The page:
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Ramsgate Interesting Facts

Did you know?

• The earliest naming of the town in the later 13th century refers to Remmesgate. The name is believed to be from the late Anglo Saxon hremmes, meaning raven, and gate for a gap in the cliffs. In the 14th century the town was referred to as Ramesgate.

• Ramsgate was a member of the Confederation of Cinque Ports.

• Ramsgate is an amalgamation of two settlements – a fishing community on the coast and an inland farming community at St Lawrence.

• An international hoverport used to be based at Pegwell Bay offering speedy Channel crossings to France.

• In WW1 Ramsgate suffered the first air raids from Zeppelins.

• The Sailor’s Church and Harbour Mission, close to the foot of Jacob’s Ladder, was built in 1878 by Canon Eustace Brenan.

• The Rolling Stones performed at Ramsgate’s West Cliff Hall to raise funds for the town’s football club in 1964.

St George’s Church, a Grade I listed building just off the High Street, has a lantern turret on its west tower, funded by Trinity House, which is used as a navigation aid.

• The popular 19th century Paris society artist James Tissot visited and painted in Ramsgate. A pen and ink drawing in the Tate collection shows a room overlooking the seaside town.

• The English novelist and playwright Wilkie Collins stayed at 14 Nelson Crescent in the 1870s.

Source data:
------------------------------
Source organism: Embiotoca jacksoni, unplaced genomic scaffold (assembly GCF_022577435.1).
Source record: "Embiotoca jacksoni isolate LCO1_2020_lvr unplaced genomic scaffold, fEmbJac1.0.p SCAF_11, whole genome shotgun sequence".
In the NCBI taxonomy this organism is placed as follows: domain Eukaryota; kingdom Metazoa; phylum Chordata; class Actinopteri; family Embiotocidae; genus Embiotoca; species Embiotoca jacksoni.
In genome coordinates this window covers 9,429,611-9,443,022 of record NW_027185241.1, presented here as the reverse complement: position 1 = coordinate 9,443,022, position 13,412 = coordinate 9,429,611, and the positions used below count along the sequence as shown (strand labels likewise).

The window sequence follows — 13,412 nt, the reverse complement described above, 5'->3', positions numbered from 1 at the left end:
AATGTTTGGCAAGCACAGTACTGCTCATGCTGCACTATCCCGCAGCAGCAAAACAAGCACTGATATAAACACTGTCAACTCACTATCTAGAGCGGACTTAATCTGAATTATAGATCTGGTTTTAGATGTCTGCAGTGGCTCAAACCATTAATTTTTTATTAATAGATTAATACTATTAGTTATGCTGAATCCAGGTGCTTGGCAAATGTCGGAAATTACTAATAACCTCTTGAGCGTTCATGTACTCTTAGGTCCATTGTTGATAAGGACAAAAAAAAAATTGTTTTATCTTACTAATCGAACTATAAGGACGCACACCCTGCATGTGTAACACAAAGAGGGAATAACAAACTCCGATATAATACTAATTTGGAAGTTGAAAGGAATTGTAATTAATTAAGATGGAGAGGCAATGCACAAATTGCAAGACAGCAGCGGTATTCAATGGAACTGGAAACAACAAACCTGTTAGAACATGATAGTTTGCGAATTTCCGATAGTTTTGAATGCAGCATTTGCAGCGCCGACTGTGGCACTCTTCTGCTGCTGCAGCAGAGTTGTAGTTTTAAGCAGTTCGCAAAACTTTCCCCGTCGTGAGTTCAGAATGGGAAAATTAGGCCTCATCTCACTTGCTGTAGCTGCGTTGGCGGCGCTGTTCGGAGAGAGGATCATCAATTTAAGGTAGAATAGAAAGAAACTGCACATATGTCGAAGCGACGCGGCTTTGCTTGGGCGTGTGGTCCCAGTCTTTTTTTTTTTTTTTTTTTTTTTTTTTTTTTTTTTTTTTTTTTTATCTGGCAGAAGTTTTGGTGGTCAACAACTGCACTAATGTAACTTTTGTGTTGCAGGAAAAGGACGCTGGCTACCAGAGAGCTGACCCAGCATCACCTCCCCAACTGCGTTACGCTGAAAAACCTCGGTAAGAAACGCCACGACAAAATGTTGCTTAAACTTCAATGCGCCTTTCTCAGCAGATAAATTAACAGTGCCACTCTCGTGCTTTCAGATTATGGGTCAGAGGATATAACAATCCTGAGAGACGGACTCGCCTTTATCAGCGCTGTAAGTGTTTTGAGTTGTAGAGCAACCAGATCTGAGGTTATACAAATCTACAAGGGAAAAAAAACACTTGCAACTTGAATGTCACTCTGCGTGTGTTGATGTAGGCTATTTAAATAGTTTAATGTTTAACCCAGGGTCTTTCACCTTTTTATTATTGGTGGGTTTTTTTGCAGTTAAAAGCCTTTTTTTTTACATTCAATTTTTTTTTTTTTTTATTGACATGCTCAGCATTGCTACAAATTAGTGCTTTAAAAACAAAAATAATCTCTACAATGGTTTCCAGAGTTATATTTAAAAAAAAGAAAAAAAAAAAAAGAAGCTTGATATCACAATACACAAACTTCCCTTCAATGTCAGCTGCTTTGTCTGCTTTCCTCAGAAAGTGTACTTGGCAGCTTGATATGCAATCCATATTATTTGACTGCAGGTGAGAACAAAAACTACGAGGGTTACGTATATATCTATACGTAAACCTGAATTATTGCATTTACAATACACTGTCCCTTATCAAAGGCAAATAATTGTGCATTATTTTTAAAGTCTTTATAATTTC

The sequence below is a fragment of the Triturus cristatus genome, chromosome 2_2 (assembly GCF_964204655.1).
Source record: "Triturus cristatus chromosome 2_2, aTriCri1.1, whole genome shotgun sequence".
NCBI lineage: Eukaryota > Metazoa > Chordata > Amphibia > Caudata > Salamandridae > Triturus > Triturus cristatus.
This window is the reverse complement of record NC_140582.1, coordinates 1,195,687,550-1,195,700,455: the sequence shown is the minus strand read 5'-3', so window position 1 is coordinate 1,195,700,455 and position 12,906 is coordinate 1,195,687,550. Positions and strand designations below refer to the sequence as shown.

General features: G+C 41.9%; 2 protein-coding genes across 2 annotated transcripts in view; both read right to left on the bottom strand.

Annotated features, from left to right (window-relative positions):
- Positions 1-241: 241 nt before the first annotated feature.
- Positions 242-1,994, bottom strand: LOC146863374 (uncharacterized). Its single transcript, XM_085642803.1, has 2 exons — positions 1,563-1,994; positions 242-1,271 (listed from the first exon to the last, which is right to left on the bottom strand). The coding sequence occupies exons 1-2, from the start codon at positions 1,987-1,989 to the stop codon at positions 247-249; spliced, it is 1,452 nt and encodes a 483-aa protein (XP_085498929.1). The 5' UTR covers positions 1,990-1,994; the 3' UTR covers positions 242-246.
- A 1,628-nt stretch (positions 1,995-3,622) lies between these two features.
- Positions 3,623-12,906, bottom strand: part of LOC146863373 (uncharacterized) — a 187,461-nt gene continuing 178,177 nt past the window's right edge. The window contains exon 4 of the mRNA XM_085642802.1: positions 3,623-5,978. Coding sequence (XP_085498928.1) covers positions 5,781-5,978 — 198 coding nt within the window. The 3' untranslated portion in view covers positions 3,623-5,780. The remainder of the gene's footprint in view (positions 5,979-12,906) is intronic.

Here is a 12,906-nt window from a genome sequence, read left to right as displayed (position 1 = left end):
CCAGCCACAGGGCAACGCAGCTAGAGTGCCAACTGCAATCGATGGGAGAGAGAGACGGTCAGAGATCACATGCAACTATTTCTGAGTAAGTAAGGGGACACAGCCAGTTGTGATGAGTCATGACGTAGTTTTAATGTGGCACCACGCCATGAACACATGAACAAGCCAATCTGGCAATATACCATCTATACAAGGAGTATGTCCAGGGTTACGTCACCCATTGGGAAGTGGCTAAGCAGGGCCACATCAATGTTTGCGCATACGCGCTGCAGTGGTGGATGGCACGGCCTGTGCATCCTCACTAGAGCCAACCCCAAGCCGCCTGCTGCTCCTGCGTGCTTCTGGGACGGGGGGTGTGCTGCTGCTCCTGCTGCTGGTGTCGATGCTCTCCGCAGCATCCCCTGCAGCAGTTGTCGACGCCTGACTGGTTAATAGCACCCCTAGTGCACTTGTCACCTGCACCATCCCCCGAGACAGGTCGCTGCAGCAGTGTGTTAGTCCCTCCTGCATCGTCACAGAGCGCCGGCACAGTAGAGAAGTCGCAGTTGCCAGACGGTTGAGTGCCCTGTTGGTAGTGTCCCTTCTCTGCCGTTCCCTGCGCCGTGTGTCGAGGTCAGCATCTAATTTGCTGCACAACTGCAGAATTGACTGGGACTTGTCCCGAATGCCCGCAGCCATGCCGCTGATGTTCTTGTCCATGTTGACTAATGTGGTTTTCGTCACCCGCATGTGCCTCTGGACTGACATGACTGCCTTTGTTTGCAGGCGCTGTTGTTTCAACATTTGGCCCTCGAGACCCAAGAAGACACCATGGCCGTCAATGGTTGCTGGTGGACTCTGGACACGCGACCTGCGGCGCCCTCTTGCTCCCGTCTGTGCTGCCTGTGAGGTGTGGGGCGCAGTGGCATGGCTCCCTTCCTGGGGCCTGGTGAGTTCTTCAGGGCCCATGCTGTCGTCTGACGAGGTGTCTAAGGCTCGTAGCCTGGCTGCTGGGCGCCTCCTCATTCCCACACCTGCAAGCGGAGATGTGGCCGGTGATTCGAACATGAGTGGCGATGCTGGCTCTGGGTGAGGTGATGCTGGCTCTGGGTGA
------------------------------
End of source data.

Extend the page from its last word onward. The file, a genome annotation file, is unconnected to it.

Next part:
• Ramsgate has its own Meridian Line and ‘mean time’, being 5 minutes and 41 seconds faster than Greenwich Mean Time. This can be seen at The Clock House at the harbour

• In 597AD St.Augustine’s arrival marked the introduction of Christianity to this country. St. Augustine was the first Archbishop of Canterbury. St.Augustine’s Cross marks the area where he is thought to have landed.

Augustus Pugin and Sir Moses Montefiore both chose Ramsgate as the place to build their ideal communities.

• Ramsgate is the only “Royal” harbour in the country. King George IV granted its Royal designation in 1821 in appreciation of the town's hospitality when he embarked with the Royal Squadron from Ramsgate for Hanover

• 19th century architect Augustus Pugin designed and built his own house 'The Grange' an example of his Gothic architecture in the town

'Hugin' Viking Ship at Pegwell Bay is a replica sailed to Thanet to commemorate the 1500th anniversary of the invasion of Britain

• King George VI Memorial Park is home to the Grade II* 19th century curved Italianate Glasshouse, brought to the town in 1832

Ellington Park was designed by the Victorian landscape company Joseph Cheal and Son, known for their work at Hever Castle

Pegwell Bay is part of Kent’s largest National Nature Reserve, Sandwich and Pegwell Bay National Nature Reserve.